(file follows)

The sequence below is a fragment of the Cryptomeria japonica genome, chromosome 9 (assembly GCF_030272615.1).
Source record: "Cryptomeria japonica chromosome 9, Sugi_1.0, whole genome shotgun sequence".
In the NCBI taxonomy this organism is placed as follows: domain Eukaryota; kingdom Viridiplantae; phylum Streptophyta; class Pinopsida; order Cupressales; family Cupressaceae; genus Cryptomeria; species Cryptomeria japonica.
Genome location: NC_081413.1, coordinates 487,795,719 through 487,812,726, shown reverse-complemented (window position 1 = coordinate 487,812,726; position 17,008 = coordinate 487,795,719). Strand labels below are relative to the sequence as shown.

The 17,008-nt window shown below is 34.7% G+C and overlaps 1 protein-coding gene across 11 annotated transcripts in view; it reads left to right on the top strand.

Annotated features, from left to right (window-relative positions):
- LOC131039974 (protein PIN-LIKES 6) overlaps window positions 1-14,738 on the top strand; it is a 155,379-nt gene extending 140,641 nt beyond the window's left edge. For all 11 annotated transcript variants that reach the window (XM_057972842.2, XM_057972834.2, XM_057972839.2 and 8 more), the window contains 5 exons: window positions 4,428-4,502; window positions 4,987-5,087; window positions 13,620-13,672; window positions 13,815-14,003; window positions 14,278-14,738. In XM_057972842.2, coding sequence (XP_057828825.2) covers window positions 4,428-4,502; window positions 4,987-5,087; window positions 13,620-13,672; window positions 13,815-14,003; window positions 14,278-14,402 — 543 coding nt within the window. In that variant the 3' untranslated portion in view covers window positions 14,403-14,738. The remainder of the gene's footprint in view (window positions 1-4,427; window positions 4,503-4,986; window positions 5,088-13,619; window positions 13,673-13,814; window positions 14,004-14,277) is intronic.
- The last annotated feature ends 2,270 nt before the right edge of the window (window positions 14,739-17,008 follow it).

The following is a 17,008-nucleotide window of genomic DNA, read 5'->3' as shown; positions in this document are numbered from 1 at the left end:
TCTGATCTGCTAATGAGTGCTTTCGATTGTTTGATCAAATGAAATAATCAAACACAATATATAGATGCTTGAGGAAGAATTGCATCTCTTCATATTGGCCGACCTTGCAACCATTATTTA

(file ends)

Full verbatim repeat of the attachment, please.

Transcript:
The sequence below is a fragment of the Cryptomeria japonica genome, chromosome 9 (assembly GCF_030272615.1).
Source record: "Cryptomeria japonica chromosome 9, Sugi_1.0, whole genome shotgun sequence".
In the NCBI taxonomy this organism is placed as follows: domain Eukaryota; kingdom Viridiplantae; phylum Streptophyta; class Pinopsida; order Cupressales; family Cupressaceae; genus Cryptomeria; species Cryptomeria japonica.
Genome location: NC_081413.1, coordinates 487,795,719 through 487,812,726, shown reverse-complemented (window position 1 = coordinate 487,812,726; position 17,008 = coordinate 487,795,719). Strand labels below are relative to the sequence as shown.

The 17,008-nt window shown below is 34.7% G+C and overlaps 1 protein-coding gene across 11 annotated transcripts in view; it reads left to right on the top strand.

Annotated features, from left to right (window-relative positions):
- LOC131039974 (protein PIN-LIKES 6) overlaps window positions 1-14,738 on the top strand; it is a 155,379-nt gene extending 140,641 nt beyond the window's left edge. For all 11 annotated transcript variants that reach the window (XM_057972842.2, XM_057972834.2, XM_057972839.2 and 8 more), the window contains 5 exons: window positions 4,428-4,502; window positions 4,987-5,087; window positions 13,620-13,672; window positions 13,815-14,003; window positions 14,278-14,738. In XM_057972842.2, coding sequence (XP_057828825.2) covers window positions 4,428-4,502; window positions 4,987-5,087; window positions 13,620-13,672; window positions 13,815-14,003; window positions 14,278-14,402 — 543 coding nt within the window. In that variant the 3' untranslated portion in view covers window positions 14,403-14,738. The remainder of the gene's footprint in view (window positions 1-4,427; window positions 4,503-4,986; window positions 5,088-13,619; window positions 13,673-13,814; window positions 14,004-14,277) is intronic.
- The last annotated feature ends 2,270 nt before the right edge of the window (window positions 14,739-17,008 follow it).

The following is a 17,008-nucleotide window of genomic DNA, read 5'->3' as shown; positions in this document are numbered from 1 at the left end:
TCTGATCTGCTAATGAGTGCTTTCGATTGTTTGATCAAATGAAATAATCAAACACAATATATAGATGCTTGAGGAAGAATTGCATCTCTTCATATTGGCCGACCTTGCAACCATTATTTA